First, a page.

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Comment: a former library copy. Clean text/illustrations. light cover wear w/some library markings
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My New York Diary Paperback – October, 1999

9 customer reviews

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Paperback, October, 1999
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Editorial Reviews

From Publishers Weekly

Doucet follows her popular underground comics series Dirty Plotte with an autobiographical graphic novel chronicling her six-month stint as a New Yorker. The book opens when Doucet is 17, just graduated from an all-girls' school in Canada. Before she leaves for New York, she loses her virginity, confronts the deadly monotony of art school and endures a suicide attempt by an odd and pathetic boyfriend. It's soon clear that Doucet learns things the hard way, but in New York City she finds another boyfriend and gives love a second shot. It isn't long, though, before she's in a downward spiral, suffering from both a mysterious bout of seizures and the new boyfriend--who, it turns out, is grimly possessive and a bit of a psycho to boot--so Doucet must plan an escape from him. Full of their author's most intimate and painful moments, Doucet's comics bring a depth of humanity and a deadpan humor to a succession of personal calamities. Doucet's unapologetic candor captures the harsh realities of her life and the pluck (and luck) that gets her out of one self-inflicted jam after another. Much like her life, her black-and-white drawings are complex, detailed and cluttered, and transform the hard knocks and bad decisions of a somewhat innocent underground cartoonist into wonderfully charming tales of urban survival. (Dec.)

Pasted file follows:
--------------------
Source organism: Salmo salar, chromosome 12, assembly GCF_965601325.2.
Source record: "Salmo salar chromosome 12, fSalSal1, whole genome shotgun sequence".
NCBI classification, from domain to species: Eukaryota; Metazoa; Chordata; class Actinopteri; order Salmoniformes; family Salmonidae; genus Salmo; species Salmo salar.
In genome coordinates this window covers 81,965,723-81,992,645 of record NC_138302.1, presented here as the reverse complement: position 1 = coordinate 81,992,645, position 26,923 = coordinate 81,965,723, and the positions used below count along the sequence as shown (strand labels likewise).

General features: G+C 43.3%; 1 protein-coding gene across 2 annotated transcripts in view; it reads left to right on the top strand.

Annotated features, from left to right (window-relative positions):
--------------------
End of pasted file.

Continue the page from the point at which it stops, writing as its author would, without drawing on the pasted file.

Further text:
Copyright 1999 Reed Business Information, Inc. --This text refers to an out of print or unavailable edition of this title.

From Kirkus Reviews